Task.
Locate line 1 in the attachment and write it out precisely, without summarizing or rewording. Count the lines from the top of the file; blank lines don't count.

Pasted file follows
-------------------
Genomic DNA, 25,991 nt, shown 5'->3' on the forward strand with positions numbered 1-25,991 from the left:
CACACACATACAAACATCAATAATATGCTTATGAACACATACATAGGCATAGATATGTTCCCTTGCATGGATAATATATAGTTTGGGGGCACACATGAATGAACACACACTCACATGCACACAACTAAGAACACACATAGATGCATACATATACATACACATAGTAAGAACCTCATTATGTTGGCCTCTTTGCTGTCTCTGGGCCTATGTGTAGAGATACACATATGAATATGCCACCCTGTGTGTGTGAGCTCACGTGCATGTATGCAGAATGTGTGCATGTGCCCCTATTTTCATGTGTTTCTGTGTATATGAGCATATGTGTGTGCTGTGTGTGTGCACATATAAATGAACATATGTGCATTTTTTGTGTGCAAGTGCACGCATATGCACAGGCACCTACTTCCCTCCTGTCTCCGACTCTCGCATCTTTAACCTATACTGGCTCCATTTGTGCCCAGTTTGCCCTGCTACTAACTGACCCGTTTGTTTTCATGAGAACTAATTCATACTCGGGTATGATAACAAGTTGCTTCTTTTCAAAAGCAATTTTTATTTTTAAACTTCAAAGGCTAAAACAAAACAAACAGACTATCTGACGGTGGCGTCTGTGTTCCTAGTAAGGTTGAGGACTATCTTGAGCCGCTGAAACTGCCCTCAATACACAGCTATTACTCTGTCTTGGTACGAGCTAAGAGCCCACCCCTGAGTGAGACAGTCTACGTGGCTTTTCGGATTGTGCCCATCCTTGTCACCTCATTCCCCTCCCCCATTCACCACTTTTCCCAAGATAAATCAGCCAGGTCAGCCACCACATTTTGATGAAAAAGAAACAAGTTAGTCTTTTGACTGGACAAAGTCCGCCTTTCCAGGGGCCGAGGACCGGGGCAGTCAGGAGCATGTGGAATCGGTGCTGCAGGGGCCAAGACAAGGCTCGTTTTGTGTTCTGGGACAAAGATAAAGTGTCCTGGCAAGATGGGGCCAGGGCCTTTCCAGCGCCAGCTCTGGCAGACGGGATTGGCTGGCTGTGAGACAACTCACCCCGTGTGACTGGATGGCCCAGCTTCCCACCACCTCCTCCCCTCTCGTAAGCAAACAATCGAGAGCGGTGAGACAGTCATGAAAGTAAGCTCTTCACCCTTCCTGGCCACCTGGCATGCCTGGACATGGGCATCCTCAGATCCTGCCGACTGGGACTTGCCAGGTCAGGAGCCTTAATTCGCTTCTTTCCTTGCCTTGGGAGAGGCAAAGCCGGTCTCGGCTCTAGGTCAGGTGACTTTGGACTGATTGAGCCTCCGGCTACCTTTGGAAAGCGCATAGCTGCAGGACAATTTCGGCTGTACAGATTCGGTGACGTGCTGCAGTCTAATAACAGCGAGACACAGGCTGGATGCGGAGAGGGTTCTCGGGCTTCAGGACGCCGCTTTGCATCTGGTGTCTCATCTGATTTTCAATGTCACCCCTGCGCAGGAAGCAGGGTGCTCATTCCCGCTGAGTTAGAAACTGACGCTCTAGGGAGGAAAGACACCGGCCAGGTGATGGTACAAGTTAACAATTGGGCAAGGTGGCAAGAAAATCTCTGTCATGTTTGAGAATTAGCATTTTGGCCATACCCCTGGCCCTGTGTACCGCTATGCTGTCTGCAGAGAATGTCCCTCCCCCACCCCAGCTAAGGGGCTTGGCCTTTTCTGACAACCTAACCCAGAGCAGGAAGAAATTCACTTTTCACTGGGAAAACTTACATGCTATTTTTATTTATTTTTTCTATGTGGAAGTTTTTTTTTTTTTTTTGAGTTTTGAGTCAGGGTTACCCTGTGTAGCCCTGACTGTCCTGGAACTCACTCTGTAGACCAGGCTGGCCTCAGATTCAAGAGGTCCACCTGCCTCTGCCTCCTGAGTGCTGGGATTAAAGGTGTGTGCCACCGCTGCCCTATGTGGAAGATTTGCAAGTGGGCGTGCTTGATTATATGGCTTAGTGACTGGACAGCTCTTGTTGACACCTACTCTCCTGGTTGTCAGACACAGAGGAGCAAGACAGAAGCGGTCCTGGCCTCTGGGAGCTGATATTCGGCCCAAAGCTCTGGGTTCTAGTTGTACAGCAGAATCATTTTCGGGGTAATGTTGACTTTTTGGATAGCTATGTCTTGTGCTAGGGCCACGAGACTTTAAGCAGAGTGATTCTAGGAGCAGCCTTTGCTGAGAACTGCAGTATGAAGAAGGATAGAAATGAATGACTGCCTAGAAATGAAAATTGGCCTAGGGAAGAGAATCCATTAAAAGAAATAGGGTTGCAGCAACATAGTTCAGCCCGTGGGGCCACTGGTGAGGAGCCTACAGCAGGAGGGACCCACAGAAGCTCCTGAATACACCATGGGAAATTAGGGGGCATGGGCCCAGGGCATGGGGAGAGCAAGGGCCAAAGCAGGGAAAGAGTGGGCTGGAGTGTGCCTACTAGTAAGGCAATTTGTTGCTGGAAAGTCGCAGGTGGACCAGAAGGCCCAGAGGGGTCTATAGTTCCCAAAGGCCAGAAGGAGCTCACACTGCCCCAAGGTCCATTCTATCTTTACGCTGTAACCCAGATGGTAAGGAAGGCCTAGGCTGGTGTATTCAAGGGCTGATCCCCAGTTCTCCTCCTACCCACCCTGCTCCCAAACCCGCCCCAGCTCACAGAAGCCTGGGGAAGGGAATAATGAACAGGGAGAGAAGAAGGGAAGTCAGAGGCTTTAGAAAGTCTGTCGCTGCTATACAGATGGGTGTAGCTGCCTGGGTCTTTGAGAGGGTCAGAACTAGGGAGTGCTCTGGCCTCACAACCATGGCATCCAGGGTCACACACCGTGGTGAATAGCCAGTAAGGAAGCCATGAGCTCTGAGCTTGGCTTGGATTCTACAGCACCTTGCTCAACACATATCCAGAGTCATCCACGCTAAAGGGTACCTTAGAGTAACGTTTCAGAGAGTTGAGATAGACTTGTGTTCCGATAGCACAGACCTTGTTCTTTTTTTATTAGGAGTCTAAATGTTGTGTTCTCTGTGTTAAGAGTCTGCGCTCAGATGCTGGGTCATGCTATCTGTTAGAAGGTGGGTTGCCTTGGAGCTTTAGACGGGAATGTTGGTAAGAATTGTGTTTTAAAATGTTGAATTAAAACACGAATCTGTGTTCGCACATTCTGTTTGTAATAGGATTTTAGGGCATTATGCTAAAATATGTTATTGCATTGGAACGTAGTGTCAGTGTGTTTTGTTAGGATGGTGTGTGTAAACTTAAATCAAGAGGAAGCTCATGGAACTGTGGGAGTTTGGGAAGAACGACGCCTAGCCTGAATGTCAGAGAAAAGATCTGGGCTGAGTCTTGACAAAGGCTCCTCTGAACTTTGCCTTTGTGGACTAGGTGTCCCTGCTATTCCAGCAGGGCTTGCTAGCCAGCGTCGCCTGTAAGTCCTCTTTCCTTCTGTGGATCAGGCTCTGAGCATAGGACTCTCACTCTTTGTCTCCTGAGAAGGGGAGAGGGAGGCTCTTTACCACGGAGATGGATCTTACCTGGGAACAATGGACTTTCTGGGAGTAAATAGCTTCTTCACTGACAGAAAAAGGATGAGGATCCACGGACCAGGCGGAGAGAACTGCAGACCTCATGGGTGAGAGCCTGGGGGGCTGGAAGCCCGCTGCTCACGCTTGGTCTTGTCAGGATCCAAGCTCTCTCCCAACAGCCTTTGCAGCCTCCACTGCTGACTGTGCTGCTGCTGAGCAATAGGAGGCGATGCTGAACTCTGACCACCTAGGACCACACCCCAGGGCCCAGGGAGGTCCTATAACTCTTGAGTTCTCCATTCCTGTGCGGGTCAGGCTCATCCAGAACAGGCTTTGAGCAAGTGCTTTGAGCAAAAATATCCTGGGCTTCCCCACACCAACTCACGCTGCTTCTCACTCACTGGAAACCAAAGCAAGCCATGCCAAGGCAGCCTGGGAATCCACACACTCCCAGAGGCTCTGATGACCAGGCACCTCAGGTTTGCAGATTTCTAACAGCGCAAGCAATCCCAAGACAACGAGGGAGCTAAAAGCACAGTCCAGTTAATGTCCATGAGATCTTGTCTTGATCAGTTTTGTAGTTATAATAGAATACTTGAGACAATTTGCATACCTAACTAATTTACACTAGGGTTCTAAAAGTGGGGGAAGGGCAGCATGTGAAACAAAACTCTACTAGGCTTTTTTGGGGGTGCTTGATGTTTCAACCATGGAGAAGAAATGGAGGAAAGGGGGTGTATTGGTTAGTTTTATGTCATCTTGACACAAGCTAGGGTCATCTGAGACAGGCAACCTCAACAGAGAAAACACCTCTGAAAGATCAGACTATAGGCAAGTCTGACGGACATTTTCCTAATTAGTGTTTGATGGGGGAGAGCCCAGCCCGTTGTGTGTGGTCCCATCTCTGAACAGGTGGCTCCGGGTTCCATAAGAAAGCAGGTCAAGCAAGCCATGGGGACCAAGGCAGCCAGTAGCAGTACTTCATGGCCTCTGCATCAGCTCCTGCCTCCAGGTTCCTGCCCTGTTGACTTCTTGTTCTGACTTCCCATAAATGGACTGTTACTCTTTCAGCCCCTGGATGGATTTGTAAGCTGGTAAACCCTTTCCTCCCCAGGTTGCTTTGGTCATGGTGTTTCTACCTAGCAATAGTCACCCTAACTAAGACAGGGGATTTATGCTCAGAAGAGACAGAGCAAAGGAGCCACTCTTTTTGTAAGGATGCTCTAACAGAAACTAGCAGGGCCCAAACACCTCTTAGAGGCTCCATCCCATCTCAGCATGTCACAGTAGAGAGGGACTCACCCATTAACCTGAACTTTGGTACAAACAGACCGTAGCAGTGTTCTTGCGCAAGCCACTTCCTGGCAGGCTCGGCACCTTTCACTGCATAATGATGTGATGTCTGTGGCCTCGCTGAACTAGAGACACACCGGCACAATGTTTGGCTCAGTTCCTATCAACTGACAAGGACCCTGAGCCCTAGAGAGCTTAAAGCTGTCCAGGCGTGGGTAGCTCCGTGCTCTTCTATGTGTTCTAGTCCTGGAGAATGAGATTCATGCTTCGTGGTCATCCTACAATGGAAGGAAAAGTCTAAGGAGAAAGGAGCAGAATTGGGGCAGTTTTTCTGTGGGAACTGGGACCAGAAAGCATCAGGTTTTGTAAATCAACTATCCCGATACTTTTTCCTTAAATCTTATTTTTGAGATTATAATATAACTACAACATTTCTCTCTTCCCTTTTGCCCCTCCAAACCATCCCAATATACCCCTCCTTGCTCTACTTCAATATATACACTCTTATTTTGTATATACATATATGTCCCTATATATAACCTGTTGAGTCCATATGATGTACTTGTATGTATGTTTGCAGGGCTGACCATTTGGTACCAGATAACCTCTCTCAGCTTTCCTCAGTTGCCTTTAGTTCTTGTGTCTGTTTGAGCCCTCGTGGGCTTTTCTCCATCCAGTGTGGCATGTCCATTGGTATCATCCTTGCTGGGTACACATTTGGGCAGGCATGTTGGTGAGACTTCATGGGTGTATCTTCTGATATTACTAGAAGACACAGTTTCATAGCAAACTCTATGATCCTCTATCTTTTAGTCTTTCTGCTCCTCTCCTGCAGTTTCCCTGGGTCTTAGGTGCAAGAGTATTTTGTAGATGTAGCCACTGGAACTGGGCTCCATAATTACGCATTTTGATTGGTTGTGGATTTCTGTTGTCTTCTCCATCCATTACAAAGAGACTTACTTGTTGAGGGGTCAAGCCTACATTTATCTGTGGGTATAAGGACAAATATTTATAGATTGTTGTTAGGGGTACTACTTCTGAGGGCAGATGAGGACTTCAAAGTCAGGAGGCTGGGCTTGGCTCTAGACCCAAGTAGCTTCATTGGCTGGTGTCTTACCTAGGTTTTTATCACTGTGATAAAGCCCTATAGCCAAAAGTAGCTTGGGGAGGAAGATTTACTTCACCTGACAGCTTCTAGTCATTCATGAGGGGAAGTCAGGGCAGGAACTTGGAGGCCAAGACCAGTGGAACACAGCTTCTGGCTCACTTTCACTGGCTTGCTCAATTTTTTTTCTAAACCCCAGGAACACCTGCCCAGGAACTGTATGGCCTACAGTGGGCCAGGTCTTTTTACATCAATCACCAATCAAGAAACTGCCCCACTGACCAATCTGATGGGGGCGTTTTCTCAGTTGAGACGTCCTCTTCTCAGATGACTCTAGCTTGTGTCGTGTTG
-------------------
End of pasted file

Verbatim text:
Genomic DNA, 25,991 nt, shown 5'->3' on the forward strand with positions numbered 1-25,991 from the left: